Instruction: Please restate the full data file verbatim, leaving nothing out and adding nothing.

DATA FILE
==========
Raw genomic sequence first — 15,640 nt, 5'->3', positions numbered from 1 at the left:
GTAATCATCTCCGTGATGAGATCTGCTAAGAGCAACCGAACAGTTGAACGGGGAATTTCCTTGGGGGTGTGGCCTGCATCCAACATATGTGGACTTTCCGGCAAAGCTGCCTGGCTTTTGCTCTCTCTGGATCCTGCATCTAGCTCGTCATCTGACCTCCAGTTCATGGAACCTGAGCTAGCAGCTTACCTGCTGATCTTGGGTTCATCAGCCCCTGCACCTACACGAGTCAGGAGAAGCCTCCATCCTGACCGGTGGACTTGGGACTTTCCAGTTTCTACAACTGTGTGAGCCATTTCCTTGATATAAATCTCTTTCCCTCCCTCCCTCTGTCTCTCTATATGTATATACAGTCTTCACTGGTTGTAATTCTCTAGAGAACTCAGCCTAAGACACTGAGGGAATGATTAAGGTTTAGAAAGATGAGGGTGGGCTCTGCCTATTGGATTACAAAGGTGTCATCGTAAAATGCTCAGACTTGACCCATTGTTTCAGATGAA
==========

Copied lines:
Raw genomic sequence first — 15,640 nt, 5'->3', positions numbered from 1 at the left:
GTAATCATCTCCGTGATGAGATCTGCTAAGAGCAACCGAACAGTTGAACGGGGAATTTCCTTGGGGGTGTGGCCTGCATCCAACATATGTGGACTTTCCGGCAAAGCTGCCTGGCTTTTGCTCTCTCTGGATCCTGCATCTAGCTCGTCATCTGACCTCCAGTTCATGGAACCTGAGCTAGCAGCTTACCTGCTGATCTTGGGTTCATCAGCCCCTGCACCTACACGAGTCAGGAGAAGCCTCCATCCTGACCGGTGGACTTGGGACTTTCCAGTTTCTACAACTGTGTGAGCCATTTCCTTGATATAAATCTCTTTCCCTCCCTCCCTCTGTCTCTCTATATGTATATACAGTCTTCACTGGTTGTAATTCTCTAGAGAACTCAGCCTAAGACACTGAGGGAATGATTAAGGTTTAGAAAGATGAGGGTGGGCTCTGCCTATTGGATTACAAAGGTGTCATCGTAAAATGCTCAGACTTGACCCATTGTTTCAGATGAA